Your typical attack will involve exploiting a user system or vulnerable web server. One this is done the attacker is inside the network and has a limited time to move off of that system to gain a bigger foothold. This is when they are most likely to be found and stopped. They look at existing connections on that system to find their next jump, Email, File and print servers, etc. These connections already exist and the currently compromised system will have some level of access on them. Once there they can grab the cached credentials of users with better privileges and target more profitable things.
This is where the usual honey pot would come in. You drop a few simulated SQL, File, or other servers that are designed to lure the attacker into connecting with them and he security team pounces. As we mentioned these simulated systems are often very easy to identify for the advanced attacker and are avoided. Cymmetria has a new approach to the use of honey pots that changes the game more than a little.
We had the chance to sit down and talk with Dean Sysman, CTO and Co-Founder of Cymmetria during DEF CON about this new method. After a brief discussion about why normal deception techniques fail, we got into the meat of things with their new product MazeRunner. Where MazeRunner differs from the traditional honey pot I that there is no simulation. Instead real systems are put in place that are carefully monitored for connections and activity. The attacker will not be able to tell these from real systems and is likely to connect to them during their reconnaissance phase and be exposed.
Remember that when an attacker enters a network they know nothing about it. They have to find the next system to jump to by looking at what connections they currently have. With MazeRunner in place they can be lured into a network of virtualized systems created just for them by the use of bread crumbs, so that only their connections and traffic are present. MazeRunner will let you see their attempts to dig in deeper and widen their penetration of the network. It exposed their tools and techniques to allow for future prevention and identification.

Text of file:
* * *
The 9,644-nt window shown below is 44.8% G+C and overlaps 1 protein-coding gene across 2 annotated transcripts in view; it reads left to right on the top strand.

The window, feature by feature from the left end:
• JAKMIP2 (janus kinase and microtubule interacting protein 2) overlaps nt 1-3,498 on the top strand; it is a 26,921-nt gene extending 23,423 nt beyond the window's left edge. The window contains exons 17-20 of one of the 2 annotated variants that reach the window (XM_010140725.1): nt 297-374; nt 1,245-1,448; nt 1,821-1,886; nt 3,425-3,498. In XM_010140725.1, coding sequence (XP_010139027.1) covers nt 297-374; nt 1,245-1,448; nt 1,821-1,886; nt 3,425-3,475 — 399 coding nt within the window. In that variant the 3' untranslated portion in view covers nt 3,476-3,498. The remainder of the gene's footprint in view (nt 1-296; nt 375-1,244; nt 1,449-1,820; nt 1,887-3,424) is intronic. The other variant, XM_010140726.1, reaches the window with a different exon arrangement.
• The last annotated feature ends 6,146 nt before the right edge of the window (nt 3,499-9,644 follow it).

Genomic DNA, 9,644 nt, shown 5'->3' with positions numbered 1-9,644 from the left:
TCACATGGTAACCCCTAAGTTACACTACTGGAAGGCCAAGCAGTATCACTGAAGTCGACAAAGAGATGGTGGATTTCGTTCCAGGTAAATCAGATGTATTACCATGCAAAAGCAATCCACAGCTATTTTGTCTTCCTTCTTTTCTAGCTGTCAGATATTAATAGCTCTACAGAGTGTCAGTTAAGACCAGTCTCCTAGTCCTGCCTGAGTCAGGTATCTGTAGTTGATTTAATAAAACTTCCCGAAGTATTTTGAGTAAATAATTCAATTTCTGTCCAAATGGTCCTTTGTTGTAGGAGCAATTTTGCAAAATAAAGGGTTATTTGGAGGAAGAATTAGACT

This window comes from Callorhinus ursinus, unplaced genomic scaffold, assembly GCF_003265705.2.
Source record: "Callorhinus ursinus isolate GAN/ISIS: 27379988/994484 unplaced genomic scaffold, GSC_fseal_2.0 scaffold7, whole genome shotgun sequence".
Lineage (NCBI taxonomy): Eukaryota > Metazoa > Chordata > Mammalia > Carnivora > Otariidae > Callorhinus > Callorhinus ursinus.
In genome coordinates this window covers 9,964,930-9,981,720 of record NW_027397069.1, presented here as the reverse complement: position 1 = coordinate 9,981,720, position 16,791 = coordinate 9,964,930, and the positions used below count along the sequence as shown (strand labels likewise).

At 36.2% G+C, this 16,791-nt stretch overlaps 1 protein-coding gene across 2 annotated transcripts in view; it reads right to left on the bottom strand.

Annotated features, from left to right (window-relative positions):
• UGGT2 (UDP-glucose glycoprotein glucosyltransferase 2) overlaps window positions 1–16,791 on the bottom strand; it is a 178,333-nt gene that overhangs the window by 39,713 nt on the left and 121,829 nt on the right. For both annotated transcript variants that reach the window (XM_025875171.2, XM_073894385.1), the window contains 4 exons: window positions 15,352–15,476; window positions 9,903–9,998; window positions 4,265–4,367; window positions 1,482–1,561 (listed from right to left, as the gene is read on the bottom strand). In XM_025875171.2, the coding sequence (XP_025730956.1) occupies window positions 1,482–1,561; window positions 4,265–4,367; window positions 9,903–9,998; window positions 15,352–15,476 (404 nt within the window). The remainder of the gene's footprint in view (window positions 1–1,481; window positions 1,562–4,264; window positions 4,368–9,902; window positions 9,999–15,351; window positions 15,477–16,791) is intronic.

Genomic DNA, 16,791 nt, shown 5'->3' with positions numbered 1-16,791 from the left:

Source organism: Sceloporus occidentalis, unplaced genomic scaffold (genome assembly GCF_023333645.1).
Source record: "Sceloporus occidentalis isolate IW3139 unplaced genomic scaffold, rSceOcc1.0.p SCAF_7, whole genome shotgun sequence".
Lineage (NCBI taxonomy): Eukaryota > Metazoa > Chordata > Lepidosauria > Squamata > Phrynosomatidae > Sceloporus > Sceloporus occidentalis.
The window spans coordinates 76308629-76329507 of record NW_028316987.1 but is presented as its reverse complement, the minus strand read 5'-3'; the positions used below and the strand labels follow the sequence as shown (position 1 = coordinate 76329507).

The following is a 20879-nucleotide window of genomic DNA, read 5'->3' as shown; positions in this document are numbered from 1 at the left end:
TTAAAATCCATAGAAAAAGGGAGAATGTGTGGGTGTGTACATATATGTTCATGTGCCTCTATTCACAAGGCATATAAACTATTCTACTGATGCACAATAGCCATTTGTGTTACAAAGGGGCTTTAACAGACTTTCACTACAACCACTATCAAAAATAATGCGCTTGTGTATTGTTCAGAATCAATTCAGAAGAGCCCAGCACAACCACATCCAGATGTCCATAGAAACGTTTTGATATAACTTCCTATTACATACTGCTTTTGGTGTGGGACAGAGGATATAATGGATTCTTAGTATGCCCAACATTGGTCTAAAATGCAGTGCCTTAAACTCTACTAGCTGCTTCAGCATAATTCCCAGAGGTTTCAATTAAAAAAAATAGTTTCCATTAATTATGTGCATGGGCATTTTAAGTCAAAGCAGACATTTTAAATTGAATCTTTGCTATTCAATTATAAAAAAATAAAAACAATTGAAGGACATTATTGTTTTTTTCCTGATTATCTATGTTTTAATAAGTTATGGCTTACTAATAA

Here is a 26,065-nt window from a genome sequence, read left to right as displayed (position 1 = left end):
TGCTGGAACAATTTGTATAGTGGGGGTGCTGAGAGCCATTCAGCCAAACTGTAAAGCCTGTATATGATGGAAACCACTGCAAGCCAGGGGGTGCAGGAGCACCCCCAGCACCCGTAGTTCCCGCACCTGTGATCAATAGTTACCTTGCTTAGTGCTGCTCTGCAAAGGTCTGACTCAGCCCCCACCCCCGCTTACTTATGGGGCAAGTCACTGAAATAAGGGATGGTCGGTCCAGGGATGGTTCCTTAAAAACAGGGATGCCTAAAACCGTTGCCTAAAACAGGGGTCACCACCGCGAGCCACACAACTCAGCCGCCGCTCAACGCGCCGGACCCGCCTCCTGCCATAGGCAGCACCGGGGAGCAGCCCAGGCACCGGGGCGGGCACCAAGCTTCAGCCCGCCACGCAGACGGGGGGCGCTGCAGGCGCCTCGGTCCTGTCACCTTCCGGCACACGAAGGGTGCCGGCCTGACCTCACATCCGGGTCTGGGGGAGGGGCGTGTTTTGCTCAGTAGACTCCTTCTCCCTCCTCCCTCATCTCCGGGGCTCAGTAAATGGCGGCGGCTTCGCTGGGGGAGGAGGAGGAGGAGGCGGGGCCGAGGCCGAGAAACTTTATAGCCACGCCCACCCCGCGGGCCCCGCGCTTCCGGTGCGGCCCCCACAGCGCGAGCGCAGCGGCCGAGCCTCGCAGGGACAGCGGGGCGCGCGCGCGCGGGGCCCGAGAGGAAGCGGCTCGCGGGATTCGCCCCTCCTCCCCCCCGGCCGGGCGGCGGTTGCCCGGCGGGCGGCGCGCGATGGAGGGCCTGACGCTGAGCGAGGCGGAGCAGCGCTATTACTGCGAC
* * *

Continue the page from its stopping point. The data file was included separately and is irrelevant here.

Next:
So, just how does this work? Well once you have MazeRunner deployed you use it to create real servers that actually perform the functions you assign to them. For example; you can create a file server with shares that have real files on them (yes a real file server, with real shared file, not a simulation). You also create credentials and push them out to your endpoints. This is there for an attacker to steal using something like Mimikatz. You now have setup the bread crumbs to entice an attacker to hit your deception network. MazeRunner will catalog and can also alert on all connections to these systems. You can see very step the attacker takes including the installation of tools, creation of tunnels, extra accounts etc. It does all of this without impacting current business.
Dean also told us that Cymmetria has a community edition available so anyone can tinker with this to see how well it works. He said that they did this to get the word out about the technology and also because the sharing of information and technology like this helps to strengthen the community. He was not concerned with attackers getting this in their hands as simply having the software will not expose any systems creat4ed by it. Knowing that this is out there does shift the balance of power a bit though. Now that information about this is out there and readily available an attacker will move more cautiously during the initial reconnaissance phase as they will not be certain if they are on a real production system or one there to trap them. This leaves them vulnerable to detection and capture for a longer period of time, or puts them in the trap network where they will get caught.
MazeRunner, by design, is able to scale well to even large and distributed networks without too much effort on the part of the security team running it. In fact, it has already been used to successfully catch a targeted attack on a network. You can check out the write up on that here.
We plan to take a look at this in our test lab very soon to see what it looks like in play.